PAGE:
Clay is home!!!! He rode on the Remember the Removal bike ride. He was away from home for 22 days. I have other post dedicated to his journey. He had 1,022 pictures on his iphone. I selected some photos from his phone and put them on this post. I asked Clay to typed the captions to the photos. He actually typed the captions himself. I wanted to do this post first. Next, will be a post about his arrival. I even have his arrival on video. I will post that on the next blog as well.
Everything below here is in his own words about his trip.
We left Tahlequah, Oklahoma on June 1 and started making our way to North Carolina where we would meet with the eight fellow riders from the Eastern Band of Cherokee Indians. The first day of driving was just pretty boring. We made it all the way to Nashville, Tennessee the first day and would finish the trip to North Carolina the second day. Arkansas and Tennessee had some fairly large hills like the one above. I took this picture in Tennessee the first day.
This picture was taken the second day while we were in the eastern edge of Tennessee. We could start to barely make out the edge of the Smokey Mountains from miles away. This is the point when I started to get very excited. They were enormous. In the area of Oklahoma where we live, there is nothing but flat land so to see mountains is a big deal.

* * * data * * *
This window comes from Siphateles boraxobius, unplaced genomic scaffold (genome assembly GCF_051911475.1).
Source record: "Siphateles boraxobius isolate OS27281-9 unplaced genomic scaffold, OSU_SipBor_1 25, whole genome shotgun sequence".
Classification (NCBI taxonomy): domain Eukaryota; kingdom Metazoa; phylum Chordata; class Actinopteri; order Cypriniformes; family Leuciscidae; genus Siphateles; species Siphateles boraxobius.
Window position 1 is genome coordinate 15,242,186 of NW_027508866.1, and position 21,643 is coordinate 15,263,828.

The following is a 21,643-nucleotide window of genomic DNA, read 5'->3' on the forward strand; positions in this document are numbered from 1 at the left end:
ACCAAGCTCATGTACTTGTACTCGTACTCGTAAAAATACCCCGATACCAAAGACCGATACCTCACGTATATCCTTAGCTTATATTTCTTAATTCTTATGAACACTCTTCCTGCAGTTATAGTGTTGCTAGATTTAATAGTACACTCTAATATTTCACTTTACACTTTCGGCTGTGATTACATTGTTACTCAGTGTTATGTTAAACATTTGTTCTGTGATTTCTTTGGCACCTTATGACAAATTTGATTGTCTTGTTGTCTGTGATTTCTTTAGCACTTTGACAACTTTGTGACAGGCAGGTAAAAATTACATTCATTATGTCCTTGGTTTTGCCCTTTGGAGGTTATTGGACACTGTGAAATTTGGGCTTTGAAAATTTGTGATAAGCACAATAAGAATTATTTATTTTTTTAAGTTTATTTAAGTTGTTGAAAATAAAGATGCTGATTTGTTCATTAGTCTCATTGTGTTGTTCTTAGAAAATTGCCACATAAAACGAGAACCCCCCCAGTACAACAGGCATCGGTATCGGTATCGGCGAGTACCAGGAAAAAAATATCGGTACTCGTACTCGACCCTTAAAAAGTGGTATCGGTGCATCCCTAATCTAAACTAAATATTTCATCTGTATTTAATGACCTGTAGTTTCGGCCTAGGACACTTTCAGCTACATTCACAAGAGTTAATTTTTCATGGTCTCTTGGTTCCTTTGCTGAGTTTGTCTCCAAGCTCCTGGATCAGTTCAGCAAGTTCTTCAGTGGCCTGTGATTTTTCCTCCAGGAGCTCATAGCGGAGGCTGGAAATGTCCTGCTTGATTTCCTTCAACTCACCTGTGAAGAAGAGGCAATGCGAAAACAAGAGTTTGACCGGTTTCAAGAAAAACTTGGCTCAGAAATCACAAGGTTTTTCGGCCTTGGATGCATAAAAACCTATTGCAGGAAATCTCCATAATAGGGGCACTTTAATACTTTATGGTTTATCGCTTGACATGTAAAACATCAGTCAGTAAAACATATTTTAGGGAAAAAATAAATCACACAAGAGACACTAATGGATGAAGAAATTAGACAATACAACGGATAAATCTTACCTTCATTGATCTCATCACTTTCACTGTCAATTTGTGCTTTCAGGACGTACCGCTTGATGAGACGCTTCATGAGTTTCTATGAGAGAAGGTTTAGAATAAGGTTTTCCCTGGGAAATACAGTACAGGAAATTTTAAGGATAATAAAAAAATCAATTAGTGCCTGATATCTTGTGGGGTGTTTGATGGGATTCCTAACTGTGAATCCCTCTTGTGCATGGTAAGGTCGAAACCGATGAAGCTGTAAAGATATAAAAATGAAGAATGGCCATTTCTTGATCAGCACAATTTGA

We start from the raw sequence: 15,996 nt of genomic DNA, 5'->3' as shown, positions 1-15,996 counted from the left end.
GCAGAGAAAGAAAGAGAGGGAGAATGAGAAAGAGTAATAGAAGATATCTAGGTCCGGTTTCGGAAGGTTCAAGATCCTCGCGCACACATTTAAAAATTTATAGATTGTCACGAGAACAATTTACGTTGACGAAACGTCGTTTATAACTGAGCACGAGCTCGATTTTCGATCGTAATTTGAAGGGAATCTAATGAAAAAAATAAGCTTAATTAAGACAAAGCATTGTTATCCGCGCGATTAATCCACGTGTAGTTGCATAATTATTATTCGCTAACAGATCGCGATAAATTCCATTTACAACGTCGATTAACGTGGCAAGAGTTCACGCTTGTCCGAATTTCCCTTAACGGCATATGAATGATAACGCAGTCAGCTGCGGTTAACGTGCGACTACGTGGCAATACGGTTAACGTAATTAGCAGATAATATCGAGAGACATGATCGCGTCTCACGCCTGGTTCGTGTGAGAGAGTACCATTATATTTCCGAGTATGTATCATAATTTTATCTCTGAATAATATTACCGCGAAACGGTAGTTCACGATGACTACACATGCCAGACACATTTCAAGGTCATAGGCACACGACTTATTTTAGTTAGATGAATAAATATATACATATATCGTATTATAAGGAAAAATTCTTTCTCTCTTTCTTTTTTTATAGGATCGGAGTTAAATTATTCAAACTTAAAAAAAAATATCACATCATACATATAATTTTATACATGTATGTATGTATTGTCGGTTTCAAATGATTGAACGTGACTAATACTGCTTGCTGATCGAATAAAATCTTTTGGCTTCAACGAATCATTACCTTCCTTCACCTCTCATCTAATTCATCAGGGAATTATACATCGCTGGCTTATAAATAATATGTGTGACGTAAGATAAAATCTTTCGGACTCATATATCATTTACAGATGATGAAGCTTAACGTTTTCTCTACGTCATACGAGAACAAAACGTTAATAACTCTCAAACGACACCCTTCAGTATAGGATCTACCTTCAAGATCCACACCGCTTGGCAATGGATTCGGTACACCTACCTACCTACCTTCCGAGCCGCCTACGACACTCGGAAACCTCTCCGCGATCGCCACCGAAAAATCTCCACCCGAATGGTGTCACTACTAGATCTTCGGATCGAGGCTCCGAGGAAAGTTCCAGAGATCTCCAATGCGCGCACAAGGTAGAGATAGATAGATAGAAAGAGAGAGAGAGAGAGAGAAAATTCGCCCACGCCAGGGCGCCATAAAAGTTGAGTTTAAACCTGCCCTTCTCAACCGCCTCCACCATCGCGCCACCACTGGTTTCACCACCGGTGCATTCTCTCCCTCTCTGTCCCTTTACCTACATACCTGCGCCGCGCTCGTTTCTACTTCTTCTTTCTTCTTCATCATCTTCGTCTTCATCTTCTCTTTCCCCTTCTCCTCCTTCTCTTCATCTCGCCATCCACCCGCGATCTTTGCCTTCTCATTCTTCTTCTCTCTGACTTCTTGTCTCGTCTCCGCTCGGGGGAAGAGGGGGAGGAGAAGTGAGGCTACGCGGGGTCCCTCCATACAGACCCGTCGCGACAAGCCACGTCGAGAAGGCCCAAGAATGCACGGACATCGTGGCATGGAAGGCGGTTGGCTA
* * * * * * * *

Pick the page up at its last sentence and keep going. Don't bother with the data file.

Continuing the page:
It seemed like as soon as we passed the state line into North Carolina is when the mountains started to get really big. We were climbing in elevation forever. You can tell in the picture that the road we were on was steep.
This picture was taken from a scenic lookout that we drove through. The picture just doesn’t show how big and gorgeous this view was. At this point, we were about fifteen minutes from Cherokee, North Carolina.
This is a picture I took out the back window of the car while we were driving so that’s why its blurry. The vine that is taking over everything is called Kudzu. Kudzu is native to Japan and China but was introduced in the eastern part of the U.S. in hopes that it would help with erosion. The vine strives much better here than its native countries and has started to take over the eastern part of the country. Hopefully it doesn’t make its way across the Mississippi River. Vine is almost impossible to get rid of so they have started too research uses for the vine.
This is Chief Vann’s plantation home in Calhoun, Georgia. The home was built in 1804 and belonged to Chief James Vann. James Vann was the wealthiest man in the entire Cherokee Nation prior too the removal. It has a full wine cellar basement, two stories with 12 foot ceilings and a half story on top. It is one of the oldest remaining structures in the state of Georgia. Many important people visited this home including President James Monroe.
This is the dining room of the Vann House.
This is the elegant fireplace In the living room where Vann would entertain guests.
This is taken from the back balcony of the Vann House looking into the yard. They replicated slaves quarters in the back lawn.
This is the staircase on the second story. The staircase in the house is considered an engineering marval because it is a floating staircase.
Brick stove in the slaves quarters.